Is Antisemitism the Real Problem?

Is Antisemitism the Real Problem?

I am not usually contrarian on major issues, but I do think that the Jewish community is making a false investment in ‘Antisemitism Education.’ It’s the wrong focus to bet on for our future. Antisemitism is a problem for the Jewish community; no question it’s on everyone’s mind. But the recent 50 years, which saw significantly less overt and covert antisemitism, have been the anomaly of Jewish history. The recent months are more the norm. We are not going to ‘educate’ antisemitism out of existence. Hallevai! If only it were so. But we do have some traditional advice.

Antisemitism is not a fight we can win. The numbers are simply not in our favour. We Jews are approximately 15,000,000 in a population on Earth of 8,000,000,000. There appear to be far more active and potential antisemites in the greater community than we will ever be able to reach with any education program. Antisemites and antisemitism are problems, no doubt, but we Jews are another real problem. The Jewish condition today and our future suffer from the malaise caused by ongoing disengagement with Judaism, lack of connection to our people, and ignorance about our history and tradition. No wonder we are dismayed at the current antisemitism! As a people, we really don’t know of such periods free of antisemitism. Our current situation is what we are left with from, amongst other things, mediocre Jewish education. We have a generation of Jews who don’t know enough about what being Jewish is. This is a problem in the community ‘laity’ (amcha) and in its leadership.

Jews need to be aware of what makes them Jewish, whether they are religious or not. Navigating and responding to antisemitism and other heinous aspects of our current culture as a Jew requires knowing more than just a childhood little about our history and wanderings. We need to educate for Semitism so that we can stand strong and be proud Jews regardless of threats from antisemitism. We firmly believe there is Jewish learning for everybody, through which knowledge and understanding of Judaism can be nurtured. There is a vast sea of Jewish content from which to choose.    

Much is said about most young people who get their awareness about the world, Israel and other current events from social media. Surely, because they don’t know our history or literature, etc, they, in turn, don’t understand why there is such a negative focus on the Jews in society, i.e., antisemitism. Our vast heritage and tradition, literature and lore are closed books to most Jews. This needs to change. Understanding and appreciating who we are and how we got to where we are is critical to understanding daily current events and establishing an identity with our people.   

We must focus on what Jews have used to survive throughout the centuries. Jewish history tells us that our people’s survival through the myriad of difficult trials and tribulations of Jewish communities over millennia is based on what we broadly call “Jewish education.” Jewish education builds a viable and flourishing Jewish identity, that is fundamental to survival. Our Sages taught that the learning of Torah was a deed that could stand in apposition (k’neged) to all the other mitzvot of the Torah (Pe’ah 1:1). (Torah here is a very big tent.) Perhaps this means that Torah study is fundamental to all of them. Without an appreciation of and engagement with our fundamentals, the other mitzvot are not complete. Engaging in the broad world of Jewish study enhances not only our ability to defend ourselves but also builds strength in supporting community and personal identity.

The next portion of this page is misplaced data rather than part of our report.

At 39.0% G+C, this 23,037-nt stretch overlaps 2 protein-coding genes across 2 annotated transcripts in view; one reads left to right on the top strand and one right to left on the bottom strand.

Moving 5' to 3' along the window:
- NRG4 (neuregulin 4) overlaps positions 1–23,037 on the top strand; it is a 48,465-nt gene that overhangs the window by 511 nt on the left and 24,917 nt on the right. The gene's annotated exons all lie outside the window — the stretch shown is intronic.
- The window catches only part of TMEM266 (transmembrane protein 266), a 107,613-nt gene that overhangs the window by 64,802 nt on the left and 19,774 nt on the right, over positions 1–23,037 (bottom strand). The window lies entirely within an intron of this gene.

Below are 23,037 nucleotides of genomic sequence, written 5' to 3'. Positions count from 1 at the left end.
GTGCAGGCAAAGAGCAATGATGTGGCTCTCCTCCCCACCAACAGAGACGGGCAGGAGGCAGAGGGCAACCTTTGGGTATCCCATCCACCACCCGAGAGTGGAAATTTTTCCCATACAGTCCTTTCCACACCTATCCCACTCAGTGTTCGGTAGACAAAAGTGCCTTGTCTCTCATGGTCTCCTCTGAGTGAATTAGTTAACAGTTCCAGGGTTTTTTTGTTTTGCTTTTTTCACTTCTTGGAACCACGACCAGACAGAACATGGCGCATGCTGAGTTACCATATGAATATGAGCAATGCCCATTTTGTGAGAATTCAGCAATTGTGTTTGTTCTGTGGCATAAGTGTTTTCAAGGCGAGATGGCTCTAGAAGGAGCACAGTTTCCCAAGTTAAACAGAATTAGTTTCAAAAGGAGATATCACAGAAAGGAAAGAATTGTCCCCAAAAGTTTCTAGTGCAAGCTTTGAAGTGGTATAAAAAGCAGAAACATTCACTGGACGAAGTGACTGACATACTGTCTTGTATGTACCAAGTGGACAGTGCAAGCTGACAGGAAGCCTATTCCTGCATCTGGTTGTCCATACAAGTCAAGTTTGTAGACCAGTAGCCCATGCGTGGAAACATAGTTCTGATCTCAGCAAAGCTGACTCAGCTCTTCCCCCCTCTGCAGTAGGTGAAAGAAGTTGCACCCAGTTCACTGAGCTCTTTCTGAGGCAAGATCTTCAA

Since October 7, there have been endless stories about disengaged Jews for whom something inexplicable happened. On that day, many felt a deep need to reconnect with their Judaism or the community. Sadly, many don’t even know how to begin that process or about the vast range of Jewish content available in large Jewish communities and the sea of material on the Internet covering the total spectrum of Jewish identities, practices and affiliations. There truly is something for everyone to choose.

Andres Spokoiny of the Jewish Funders Network (Sapir Winter 2022) advocates for a ‘moonshot’ program in Jewish education. We must invest in an all-out effort to increase everyone’s Jewish awareness through education. Only through steady engagement with our foundational texts, history, values and traditions can our people survive.

As with planting trees, the best time to start is 30 years ago. The second best time is now.

About the Author
I am retired from a career in public and Jewish education. I have an MA in Jewish Studies (McGill) with a focus on Bible Interpretation. I'm a founder of an online Jewish high school - - and Adult Education Chairman at my synagogue.
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